Sunday, 16 February 2020

Reflection No 1: Getting in Sync

I may yet have some 'rants' to deliver, but the idea of a rant is too  aggressive for many of my thoughts, so I'm pitching this as a 'reflection'.

Like most wargamers, I'm a serial obsessionalist. I'm happiest when concentrating on one thing and totally submerging myself in it, but then I'm also easily bored and likely to flit to something else! Finding the right balance is a perpetual challenge.

This year I've planned for a limited set of areas and a close integration between what I'm painting and what I'm playing. As I'm basing-before-painting and using-while-painting I'm well placed to do this. (I'm committed to adding more paint before an army is used again so I have to slip the figures on and off painting bases, but that's no great burden.)

I typically play two games a month so the idea is to spend the preceding fortnight working on the armies I intend to use in my next game. Devotion to theme doesn't stop at modelling or swatting up on rules, but may extend to what I read or watch or listen to.This will not only 'feel right' but give me a big incentive actually to do some painting. At the moment I'm focusing on my 1798 figures and the strategy is working.

This approach is much better than the one that involves months of painting before you can play a game with the inevitable loss of interest before an army is finished. I have the semi-painted lead mountain to prove it.

It's a little unusual to write about process rather than models or games, but it's actually fundamental to the whole pursuit.

Friday, 14 February 2020

Chain of Command: My 1944 Ardennes Platoons and Supports

These are my 28mm 1944 Ardennes Campaign German Volksgrenadier and US Army platoons for Chain of Command.

Volksgrenadiers and Supports.
The Volksgrenadier platoon consists of two Sturm (Assault Rifle) and one LMG squad. The Sturm squads have a Junior Leader and comprise a single Team. The LMG squad has a Junior Leader and two teams, one with an additional riflemen.

There is also an HQ team of three men armed with KARs and Rifle-Grenades. At this late stage of the war, following losses on the Eastern Front, there is only one Senior Leader but another can be purchased from the Supports List and looks like a must.

Other supports shown in the photo include a Pak 40 anti-tank gun (centre), a tripod-mounted HMG, Panzerschreck teams, and snipers. I also have a Black Tree Infantry Gun on order, but am having difficulties getting a response from the company.

The models are all metal apart from the Pak 40 which is a resin piece from Blitzkrieg Miniatures.

US Army and Supports.
The US platoon has three Rifle Squads. Each squad has a Junior Leader (square base), a Rifle Team and two BAR teams. The second BAR is actually a 1-point Support upgrade. I will probably field each Squad as two teams with a BAR in each.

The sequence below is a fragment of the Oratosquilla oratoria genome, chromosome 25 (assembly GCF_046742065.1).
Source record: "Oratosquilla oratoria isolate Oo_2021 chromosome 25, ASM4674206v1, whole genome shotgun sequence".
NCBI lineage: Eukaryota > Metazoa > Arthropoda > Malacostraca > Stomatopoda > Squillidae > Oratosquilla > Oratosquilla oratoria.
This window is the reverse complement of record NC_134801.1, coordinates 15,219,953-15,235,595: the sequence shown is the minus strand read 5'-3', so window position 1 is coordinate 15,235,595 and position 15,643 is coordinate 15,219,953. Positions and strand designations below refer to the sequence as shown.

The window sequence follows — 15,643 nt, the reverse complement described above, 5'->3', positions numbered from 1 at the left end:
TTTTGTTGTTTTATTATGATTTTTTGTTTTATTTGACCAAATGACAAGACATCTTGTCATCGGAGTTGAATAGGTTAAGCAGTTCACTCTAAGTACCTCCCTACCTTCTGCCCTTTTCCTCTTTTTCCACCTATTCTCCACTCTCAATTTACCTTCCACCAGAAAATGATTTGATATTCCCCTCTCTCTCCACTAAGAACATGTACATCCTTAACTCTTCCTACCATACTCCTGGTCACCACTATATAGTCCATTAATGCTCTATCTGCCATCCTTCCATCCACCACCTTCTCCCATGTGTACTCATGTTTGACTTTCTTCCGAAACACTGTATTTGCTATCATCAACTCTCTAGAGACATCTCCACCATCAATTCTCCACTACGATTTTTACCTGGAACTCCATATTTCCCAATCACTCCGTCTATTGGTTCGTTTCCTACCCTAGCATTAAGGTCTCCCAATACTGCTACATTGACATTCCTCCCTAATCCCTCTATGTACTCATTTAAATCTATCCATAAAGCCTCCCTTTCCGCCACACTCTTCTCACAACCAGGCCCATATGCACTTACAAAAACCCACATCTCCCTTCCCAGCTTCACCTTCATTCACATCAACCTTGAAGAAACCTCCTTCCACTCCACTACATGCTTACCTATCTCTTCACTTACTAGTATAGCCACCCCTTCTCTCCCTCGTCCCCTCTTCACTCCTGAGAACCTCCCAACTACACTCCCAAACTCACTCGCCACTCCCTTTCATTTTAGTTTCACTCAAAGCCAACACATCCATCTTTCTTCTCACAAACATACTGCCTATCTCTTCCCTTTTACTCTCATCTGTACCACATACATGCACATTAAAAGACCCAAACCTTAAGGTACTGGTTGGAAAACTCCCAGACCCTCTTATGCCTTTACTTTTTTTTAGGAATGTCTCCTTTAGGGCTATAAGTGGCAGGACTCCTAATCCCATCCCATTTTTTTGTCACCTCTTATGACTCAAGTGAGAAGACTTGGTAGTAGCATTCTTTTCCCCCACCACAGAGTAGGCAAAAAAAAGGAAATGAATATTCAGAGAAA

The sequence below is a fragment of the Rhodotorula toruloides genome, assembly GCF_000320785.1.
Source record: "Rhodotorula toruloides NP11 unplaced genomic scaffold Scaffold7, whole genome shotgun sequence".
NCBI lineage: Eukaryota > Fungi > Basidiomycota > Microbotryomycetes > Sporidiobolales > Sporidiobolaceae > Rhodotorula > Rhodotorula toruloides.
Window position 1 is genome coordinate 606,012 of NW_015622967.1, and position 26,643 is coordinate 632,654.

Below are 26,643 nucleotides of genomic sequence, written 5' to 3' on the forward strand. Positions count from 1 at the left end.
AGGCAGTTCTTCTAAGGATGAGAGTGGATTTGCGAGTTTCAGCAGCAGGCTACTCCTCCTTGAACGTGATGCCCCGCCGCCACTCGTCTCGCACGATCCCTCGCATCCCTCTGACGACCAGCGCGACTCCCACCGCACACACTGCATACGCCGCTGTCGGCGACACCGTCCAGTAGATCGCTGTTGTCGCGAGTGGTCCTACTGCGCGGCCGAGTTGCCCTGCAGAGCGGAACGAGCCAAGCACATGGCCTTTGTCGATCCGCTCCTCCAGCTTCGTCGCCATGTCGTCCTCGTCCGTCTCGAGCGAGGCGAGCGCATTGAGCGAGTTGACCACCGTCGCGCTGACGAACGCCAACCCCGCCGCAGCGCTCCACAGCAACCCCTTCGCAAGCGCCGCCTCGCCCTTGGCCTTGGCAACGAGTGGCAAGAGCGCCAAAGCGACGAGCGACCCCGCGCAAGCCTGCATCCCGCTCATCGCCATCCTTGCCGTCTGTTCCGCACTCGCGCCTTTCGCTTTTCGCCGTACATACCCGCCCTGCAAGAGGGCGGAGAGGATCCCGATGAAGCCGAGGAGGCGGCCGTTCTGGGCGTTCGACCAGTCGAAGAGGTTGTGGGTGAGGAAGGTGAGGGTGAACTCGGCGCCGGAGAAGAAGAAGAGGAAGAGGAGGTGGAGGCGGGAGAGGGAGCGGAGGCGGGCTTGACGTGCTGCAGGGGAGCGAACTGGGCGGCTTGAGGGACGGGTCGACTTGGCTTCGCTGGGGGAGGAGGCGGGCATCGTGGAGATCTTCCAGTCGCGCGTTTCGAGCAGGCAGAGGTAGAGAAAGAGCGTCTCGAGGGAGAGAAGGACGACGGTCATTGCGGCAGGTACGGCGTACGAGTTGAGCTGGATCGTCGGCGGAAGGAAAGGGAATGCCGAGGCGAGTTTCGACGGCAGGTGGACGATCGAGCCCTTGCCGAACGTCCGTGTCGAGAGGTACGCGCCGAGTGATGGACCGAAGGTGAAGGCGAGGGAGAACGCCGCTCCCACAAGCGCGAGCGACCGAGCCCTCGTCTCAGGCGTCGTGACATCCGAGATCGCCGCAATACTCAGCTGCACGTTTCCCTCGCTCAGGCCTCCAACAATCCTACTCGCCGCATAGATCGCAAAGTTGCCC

The figures with oblong bases are Senior Leaders. To their right is a Bazooka Team. The Supports include an anti-tank gun, mortar, snipers, a 32mm Browning (needs some additional figures), some more Bazooka Teams and Medical Orderlies. I don't know how many of these extras I'll atually need. They're just the figures I bought twelve years ago.

The original figures were Artisan and Bolt Action but I've recently added a few Empress Miniatures and others. Crewed weapons in CoC typically require 4-5 crew which is more than manufactureres usually supply. I'm therefore always on the lookout for suitable extras, e.g. ammo carriers.

1/50 scale Corgi diecasts. At least I don't have to paint them.
Using 1/50 (or 1/48) vehicles instead of 1/56 vehicles is controversial. Readers will note that the figures are mounted on rather high bases. This is all to do with the AFVs, an issue I’ll be addressing in another post.

Friday, 7 February 2020

My 1798 Irish Rebellion companies for 'Rebels and Patriots'

These are my 28mm 1798 Irish Rebellion companies for Rebels and Patriots. I’ve been buying them from North Star using my monthly Wargames Illustrated discount. All the figures are Trent Miniatures. They have great character and required only minimal cleaning up.

United Irishmen. The units are a mixture of pikemen and gunmen. The skirmishers (bottom left) are Shelmaliers. The command figures (bottom centre) will be put into one of the pike units. The remaining figures (bottom right) are spares for different configurations.

There are no silly cast pikes but no open hands either, so the hands had to be drilled. I started with a pin vice but the metal was quite hard so I dug out my old modelling drill and upgraded the power unit from 9v to 12v.

It’s some time since I’ve used this so I had to decide on technique:

1. Start the hole with a pin vice hand drill which is more controllable than the electric drill. Once the hole is started you can get a purchase with the latter. If going through two hands, start each one with the pin vice.

2. Don’t just drill. It will jam. Keep pulling it out and pushing it back in again. This doesn't seem to happen with the pin vice.

3. Avoid letting the drill slip under a finger nail - it's uncomfortable and may cause delay.

The figures came with sharp wire pikes. I shortened these to 60mm to represent Irish half-pikes.

Irish Militia etc comprising two units of Line Infantry (centre row), Grenadiers (bottom left),  Light Infantry (bottom right), Yeoman Cavalry (at the back) and Artillery. The mounted Captain (next to the gun) replaces an ordinary figure in whichever unit he is put with.

The Crown troops required a lot less work. Many of the Militia (and Rebels) came with separate heads. This provides good variation for the Rebels but less so for the Militia. The Militia heads can be angled a little differently, but only up to a point.